Something like a “sprayer” for doing the plants at home. If you were out on a walk, perhaps the “puffer brush” from your camera bag would produce enough mist. (My puffer can separate the puffer from the brush.)
      Anyone else got ideas for improvising a sprayer?

    • Posted June 30, 2017 at 5:16 pm | Permalink

      This spider also beats, but reminds me of a large garden spider that I saw had similarly built an orb web with vertical supporting strands that went easily 20 feet into a tree canopy.

  5. BobTerrace
    Posted June 30, 2017 at 2:53 pm | Permalink

    Fantastic.

  6. Michael Fisher
    Posted June 30, 2017 at 3:09 pm | Permalink

    Splendid

  7. Posted June 30, 2017 at 5:17 pm | Permalink

    Also very impressive here is the cinematraphy and editing and music and narration that spun this amazing story.

    • Diane G.
      Posted July 2, 2017 at 2:32 am | Permalink

      Yes, you beat me to it.

  8. Torbjörn Larsson
    Posted June 30, 2017 at 5:25 pm | Permalink

    Amazing.

    • Torbjörn Larsson
      Posted June 30, 2017 at 5:28 pm | Permalink

      I forgot to update – that characterization was taken. Oh well, back to my initial reaction then:

      You could never invent a spider!

      • Posted June 30, 2017 at 7:25 pm | Permalink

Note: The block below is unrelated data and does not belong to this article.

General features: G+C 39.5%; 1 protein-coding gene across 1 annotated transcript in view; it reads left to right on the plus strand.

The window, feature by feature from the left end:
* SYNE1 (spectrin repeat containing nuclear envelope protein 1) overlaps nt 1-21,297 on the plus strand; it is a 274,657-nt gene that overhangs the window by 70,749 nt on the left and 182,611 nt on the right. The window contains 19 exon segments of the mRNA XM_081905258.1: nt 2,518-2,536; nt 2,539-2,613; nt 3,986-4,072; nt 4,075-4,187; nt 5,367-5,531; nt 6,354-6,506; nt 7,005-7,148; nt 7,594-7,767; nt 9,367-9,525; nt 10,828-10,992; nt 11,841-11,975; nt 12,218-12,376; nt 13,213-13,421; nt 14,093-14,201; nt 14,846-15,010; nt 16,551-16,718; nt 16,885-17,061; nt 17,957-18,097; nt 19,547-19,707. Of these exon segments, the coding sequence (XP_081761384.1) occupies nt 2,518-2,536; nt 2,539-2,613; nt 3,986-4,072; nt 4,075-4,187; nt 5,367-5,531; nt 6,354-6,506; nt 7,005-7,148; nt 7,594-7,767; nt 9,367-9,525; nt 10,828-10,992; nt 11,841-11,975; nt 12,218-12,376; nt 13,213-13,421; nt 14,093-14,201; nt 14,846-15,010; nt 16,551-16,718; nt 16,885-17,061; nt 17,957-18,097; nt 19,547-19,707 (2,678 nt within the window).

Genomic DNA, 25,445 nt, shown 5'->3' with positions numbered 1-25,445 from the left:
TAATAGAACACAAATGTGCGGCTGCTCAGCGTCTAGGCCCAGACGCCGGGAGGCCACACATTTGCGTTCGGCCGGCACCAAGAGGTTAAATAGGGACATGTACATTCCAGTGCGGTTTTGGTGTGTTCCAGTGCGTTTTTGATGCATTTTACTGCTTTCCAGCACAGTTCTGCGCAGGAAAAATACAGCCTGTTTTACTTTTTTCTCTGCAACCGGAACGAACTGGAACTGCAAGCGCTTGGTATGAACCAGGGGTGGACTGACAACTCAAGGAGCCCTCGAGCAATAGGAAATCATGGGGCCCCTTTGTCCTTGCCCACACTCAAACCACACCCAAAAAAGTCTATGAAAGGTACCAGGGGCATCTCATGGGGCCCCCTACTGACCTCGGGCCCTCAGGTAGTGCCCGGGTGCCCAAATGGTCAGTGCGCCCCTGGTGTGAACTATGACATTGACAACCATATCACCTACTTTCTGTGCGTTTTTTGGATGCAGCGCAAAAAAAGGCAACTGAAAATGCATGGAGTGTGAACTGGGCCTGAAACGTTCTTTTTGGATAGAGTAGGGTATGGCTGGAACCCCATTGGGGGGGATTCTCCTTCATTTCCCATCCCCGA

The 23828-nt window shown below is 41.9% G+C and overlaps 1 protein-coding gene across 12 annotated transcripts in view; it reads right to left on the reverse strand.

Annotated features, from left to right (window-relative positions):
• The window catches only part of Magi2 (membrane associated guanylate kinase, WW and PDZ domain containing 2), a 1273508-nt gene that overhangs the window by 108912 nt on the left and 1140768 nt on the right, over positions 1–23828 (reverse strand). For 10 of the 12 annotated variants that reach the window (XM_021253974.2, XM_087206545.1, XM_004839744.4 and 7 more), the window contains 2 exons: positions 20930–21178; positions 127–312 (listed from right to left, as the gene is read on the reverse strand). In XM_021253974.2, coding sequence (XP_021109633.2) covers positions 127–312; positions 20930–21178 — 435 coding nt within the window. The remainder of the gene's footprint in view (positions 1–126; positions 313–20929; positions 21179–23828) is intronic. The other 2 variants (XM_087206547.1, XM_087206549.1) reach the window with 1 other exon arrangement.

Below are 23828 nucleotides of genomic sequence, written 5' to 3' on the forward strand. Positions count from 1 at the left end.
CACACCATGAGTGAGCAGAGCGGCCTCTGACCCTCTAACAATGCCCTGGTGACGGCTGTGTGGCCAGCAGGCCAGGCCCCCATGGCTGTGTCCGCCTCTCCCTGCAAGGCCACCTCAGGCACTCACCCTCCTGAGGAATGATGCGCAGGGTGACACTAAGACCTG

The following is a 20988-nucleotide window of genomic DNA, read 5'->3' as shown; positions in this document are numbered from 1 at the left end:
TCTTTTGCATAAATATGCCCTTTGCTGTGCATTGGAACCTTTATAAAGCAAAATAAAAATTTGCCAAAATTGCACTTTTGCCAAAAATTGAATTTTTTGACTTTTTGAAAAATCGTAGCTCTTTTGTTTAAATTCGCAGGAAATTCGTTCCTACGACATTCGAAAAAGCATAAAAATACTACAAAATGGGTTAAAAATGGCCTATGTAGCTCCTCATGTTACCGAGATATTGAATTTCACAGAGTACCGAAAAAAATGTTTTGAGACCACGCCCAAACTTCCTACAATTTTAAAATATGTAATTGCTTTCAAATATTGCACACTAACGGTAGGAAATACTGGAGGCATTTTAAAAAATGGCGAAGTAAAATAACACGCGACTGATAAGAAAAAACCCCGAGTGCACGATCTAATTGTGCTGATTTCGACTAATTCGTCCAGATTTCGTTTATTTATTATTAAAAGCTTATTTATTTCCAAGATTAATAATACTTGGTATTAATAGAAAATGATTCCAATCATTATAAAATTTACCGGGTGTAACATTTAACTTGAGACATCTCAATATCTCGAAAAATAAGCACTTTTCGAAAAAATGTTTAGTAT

Or a frog! I love to think about organisms whose evolution could never have been predicted.

  9. Posted June 30, 2017 at 7:06 pm | Permalink

    Reblogged this on The Logical Place.

  10. Charles Sawicki
    Posted June 30, 2017 at 9:29 pm | Permalink

    Beautiful!

  11. Hempenstein
    Posted July 1, 2017 at 10:05 am | Permalink

    The existence of a spider – sitting and waiting for a meal that may never come.

    But nature videos like this one make me wonder how long the photog had to wait to find these shots, what his setup was like, etc. They must at times feel a relationship to spiders, no matter what they’re photodocumenting.

  12. friendlypig
    Posted July 1, 2017 at 10:18 am | Permalink

    Web by John Wyndham is a great read. It shows the real power of the spider: https://www.amazon.co.uk/Web-John-Wyndham/dp/0140053387/ref=sr_1_14?s=books&ie=UTF8&qid=1498922214&sr=1-14&keywords=john+wyndham

  13. Mark R.
    Posted July 1, 2017 at 1:50 pm | Permalink

    Now that’s something!

  14. Posted July 1, 2017 at 2:15 pm | Permalink

    When I lived in Texas, I saw spider webs also about 2 meters across, hanging from one tree to another. One showed up in my yard. The spider, sitting in the center, was quite large, about the size of a very small mouse, 3 cm long by guess and memory. Over several breezy days, the web sunk lower and lower, until the spider and I were eye to eye. I enjoyed going into the yard, standing there, and greeting her as though she could understand human speech. Soon after, she disappeared and the web fell into ruin. I actually missed her. I still don’t know what species of spider she was, but I would be interested, if anyone else does. Her physique was rather hefty, and I vaguely recall her being brown in color.

  15. Mike
    Posted July 2, 2017 at 8:03 am | Permalink

    Incredible little beast.I once spent 4hrs on Guard Duty, watching a Spider construct a Web,beautiful work.


Post a Comment

Required fields are marked *
*
*

%d bloggers like this: